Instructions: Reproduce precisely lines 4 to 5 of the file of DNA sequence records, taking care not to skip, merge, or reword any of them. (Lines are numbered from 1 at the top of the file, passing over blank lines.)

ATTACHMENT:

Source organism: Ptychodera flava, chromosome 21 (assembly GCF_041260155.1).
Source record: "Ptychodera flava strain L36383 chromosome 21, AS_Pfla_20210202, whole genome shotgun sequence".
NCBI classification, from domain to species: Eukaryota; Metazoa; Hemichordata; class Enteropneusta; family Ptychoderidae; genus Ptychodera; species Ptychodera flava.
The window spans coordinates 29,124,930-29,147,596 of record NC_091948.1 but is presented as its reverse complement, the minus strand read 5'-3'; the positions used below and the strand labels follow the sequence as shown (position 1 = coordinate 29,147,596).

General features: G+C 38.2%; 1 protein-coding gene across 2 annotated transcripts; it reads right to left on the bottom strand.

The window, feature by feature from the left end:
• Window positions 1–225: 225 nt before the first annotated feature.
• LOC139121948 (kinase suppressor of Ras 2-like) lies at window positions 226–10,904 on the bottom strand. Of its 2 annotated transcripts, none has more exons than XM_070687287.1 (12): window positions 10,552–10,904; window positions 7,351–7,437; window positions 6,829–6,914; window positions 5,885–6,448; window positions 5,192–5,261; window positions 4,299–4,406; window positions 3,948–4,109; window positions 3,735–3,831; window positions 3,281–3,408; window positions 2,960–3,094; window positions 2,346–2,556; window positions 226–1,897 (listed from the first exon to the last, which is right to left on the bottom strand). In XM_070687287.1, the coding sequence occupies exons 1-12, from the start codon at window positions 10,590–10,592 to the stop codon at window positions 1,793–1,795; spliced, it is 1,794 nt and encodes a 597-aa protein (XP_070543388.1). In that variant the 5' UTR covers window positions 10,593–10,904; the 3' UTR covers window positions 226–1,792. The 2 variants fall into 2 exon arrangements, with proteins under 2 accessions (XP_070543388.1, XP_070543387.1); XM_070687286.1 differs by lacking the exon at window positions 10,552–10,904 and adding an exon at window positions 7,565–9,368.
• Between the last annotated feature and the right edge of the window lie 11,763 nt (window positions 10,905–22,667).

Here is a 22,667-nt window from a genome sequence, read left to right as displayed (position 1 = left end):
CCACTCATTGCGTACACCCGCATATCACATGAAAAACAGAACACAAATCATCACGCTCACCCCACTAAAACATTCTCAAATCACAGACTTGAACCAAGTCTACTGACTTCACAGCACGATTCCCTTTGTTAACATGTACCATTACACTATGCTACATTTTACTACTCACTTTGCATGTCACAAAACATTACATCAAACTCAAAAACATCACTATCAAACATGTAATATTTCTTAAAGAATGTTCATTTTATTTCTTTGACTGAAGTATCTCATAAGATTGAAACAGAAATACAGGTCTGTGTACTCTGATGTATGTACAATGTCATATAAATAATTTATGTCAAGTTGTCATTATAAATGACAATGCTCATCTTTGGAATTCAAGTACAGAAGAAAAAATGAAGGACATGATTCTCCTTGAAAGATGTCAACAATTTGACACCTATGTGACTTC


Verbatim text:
The window spans coordinates 29,124,930-29,147,596 of record NC_091948.1 but is presented as its reverse complement, the minus strand read 5'-3'; the positions used below and the strand labels follow the sequence as shown (position 1 = coordinate 29,147,596).

General features: G+C 38.2%; 1 protein-coding gene across 2 annotated transcripts; it reads right to left on the bottom strand.